Whisky and Words Number 107: Michter’s Single Barrel Straight Rye vs. Bulleit 95 Rye

A true small-batch, single-barrel release

Full disclosure: I can find Michter’s Single Barrel Straight Rye locally, but I did not buy it for this review. I received a sample bottle of this and two other whiskies for a group tasting event. (Hence not much in the way of photography today.) If I had purchased, it would have set me back about $49 locally, which is a lot for an American whisky with no specific age statement.¬†

Michter‘s is interesting for being a small distiller¬† specializing in small batch whiskies and, in this case, single barrel releases. Yes, this is a single-barrel rye. Of its provenance, the Michter’s web site does not tell us any more than we’d know from the branding as a Straight Rye: aged at least 2 years in charred, new American oak barrels, at least 51% rye in the mash, no colors or flavoring agents added, and all the whiskey in the bottle distilled in same state. It would be interesting to know the actual ratio of rye in the mash bill. I emailed, let’s see what we hear back. But we do know they distill their own spirit (unlike many ’boutique’ rye whiskies that use spirit from MGP). Michter’s distillery is in Louisville, KY.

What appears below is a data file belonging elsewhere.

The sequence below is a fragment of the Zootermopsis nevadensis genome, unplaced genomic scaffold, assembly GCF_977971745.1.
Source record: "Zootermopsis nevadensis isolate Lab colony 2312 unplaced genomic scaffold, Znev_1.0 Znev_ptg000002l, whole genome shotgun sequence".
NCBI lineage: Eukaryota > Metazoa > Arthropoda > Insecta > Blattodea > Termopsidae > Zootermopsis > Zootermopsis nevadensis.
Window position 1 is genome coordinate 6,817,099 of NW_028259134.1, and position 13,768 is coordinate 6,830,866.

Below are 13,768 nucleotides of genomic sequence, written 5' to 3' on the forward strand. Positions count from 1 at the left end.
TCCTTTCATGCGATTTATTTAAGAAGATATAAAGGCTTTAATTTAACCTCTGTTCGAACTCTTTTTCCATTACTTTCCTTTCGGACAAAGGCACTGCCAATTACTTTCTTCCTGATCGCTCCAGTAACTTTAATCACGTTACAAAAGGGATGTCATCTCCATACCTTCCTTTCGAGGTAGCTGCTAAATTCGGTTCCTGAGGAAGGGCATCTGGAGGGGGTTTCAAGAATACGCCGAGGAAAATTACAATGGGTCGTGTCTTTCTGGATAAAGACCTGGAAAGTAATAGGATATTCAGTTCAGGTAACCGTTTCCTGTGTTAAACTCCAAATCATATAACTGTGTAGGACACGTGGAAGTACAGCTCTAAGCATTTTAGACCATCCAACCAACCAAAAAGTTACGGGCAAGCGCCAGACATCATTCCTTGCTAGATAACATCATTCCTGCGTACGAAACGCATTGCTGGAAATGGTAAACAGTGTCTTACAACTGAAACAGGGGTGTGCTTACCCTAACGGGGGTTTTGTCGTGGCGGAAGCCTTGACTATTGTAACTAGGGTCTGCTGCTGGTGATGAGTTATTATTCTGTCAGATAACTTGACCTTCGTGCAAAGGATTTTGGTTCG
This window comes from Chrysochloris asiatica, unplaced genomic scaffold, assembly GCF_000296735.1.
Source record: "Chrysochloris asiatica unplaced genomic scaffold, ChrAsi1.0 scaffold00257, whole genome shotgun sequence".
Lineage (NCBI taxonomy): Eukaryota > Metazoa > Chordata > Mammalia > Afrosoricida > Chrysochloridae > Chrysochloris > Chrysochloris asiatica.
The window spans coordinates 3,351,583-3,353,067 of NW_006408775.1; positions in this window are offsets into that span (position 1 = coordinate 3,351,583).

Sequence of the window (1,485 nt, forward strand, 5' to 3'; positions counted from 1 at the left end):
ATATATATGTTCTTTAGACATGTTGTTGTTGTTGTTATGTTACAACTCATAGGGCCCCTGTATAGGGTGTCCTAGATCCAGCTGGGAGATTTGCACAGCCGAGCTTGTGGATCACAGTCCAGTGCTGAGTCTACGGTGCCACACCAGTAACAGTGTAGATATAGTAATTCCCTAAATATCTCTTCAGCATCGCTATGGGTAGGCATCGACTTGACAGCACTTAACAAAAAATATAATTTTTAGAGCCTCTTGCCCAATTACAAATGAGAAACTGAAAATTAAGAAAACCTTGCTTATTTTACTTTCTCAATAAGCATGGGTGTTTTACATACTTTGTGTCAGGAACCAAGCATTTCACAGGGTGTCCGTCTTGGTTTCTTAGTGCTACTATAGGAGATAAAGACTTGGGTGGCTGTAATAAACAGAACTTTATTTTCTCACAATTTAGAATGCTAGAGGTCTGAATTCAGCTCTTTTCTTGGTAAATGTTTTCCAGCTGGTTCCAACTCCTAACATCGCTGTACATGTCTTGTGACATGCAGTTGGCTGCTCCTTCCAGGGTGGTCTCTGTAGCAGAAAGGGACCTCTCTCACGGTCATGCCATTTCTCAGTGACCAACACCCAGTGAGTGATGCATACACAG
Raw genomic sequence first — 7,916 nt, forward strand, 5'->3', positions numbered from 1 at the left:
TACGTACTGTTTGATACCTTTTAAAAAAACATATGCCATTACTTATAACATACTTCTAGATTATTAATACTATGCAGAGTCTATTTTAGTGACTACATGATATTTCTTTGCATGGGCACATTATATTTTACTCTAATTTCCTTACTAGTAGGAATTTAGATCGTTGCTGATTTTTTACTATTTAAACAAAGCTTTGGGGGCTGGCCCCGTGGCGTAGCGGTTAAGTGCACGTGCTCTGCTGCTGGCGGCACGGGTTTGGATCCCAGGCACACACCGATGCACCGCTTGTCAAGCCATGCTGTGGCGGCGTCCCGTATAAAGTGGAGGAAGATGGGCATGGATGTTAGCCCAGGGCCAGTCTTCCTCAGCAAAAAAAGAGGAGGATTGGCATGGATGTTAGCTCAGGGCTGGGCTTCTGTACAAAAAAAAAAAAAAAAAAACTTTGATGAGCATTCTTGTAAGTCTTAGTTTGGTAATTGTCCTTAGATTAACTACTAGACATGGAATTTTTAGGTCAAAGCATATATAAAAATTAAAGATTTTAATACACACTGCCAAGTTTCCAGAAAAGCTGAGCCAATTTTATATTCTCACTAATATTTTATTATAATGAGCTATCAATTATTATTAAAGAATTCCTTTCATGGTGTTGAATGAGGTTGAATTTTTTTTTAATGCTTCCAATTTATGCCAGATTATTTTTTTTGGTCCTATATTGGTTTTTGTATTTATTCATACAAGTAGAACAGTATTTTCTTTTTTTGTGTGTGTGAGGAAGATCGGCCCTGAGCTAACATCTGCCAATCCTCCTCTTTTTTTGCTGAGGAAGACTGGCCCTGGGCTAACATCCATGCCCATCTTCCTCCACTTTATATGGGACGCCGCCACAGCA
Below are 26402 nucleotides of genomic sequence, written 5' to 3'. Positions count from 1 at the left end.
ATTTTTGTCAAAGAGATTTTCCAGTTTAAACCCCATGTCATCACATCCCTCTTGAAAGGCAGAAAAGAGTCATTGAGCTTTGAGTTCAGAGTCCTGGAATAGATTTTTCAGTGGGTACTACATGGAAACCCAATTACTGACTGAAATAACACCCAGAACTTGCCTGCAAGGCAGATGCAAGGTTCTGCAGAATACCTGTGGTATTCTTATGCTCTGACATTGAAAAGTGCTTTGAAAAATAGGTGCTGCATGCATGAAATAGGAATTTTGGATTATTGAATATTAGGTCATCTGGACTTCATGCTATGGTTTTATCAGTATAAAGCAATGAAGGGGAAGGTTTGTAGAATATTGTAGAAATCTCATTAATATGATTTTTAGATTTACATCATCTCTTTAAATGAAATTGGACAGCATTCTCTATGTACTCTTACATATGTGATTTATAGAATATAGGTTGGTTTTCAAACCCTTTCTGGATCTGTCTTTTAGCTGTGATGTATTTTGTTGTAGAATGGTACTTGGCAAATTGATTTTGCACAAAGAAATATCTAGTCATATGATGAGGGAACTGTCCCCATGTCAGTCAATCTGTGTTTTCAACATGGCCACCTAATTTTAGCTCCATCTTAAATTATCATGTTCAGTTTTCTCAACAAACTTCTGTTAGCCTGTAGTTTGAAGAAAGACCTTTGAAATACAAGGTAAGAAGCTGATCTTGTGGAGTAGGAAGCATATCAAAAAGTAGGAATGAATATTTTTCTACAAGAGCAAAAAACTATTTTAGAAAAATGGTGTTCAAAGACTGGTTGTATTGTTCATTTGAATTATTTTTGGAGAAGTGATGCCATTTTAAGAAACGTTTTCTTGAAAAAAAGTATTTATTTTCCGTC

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Whisky and Words Number 78: Bulleit 95 Rye

Today’s entry is going to be a benchmark for some craft whiskies to come. In the U.S., we’ve see billboard ads for Bulleit products fairly regularly over the last 10 years. This is a brand with some history (mid-1800s), though it was dormant for 120 years. The brand was reflated in the late 1980s, then sold to Seagrams, which was gobbled up by Diageo.

Diageo’s Bulleit bourbon is centered in two plants, the larger being almost 7 M litres per year. That dwarfs most Scottish distilleries. But that’s not all. This 95 Rye spirit is distilled at another facility, MGP Indiana, a contract distiller. This is a typical arrangement for American whiskies. Whereas in Scotland they have contracted out much of the maltings, cooperage and some bottling and warehouses, in the US, it’s more common that the distillation is contracted out en toto. So what’s a brand in that case? Some ‘producers’ do their own finishing: cask and aging. Others buy the stuff finished and just supply the marketing. Mostly, that’s fluff and sometimes gets them into legal trouble.

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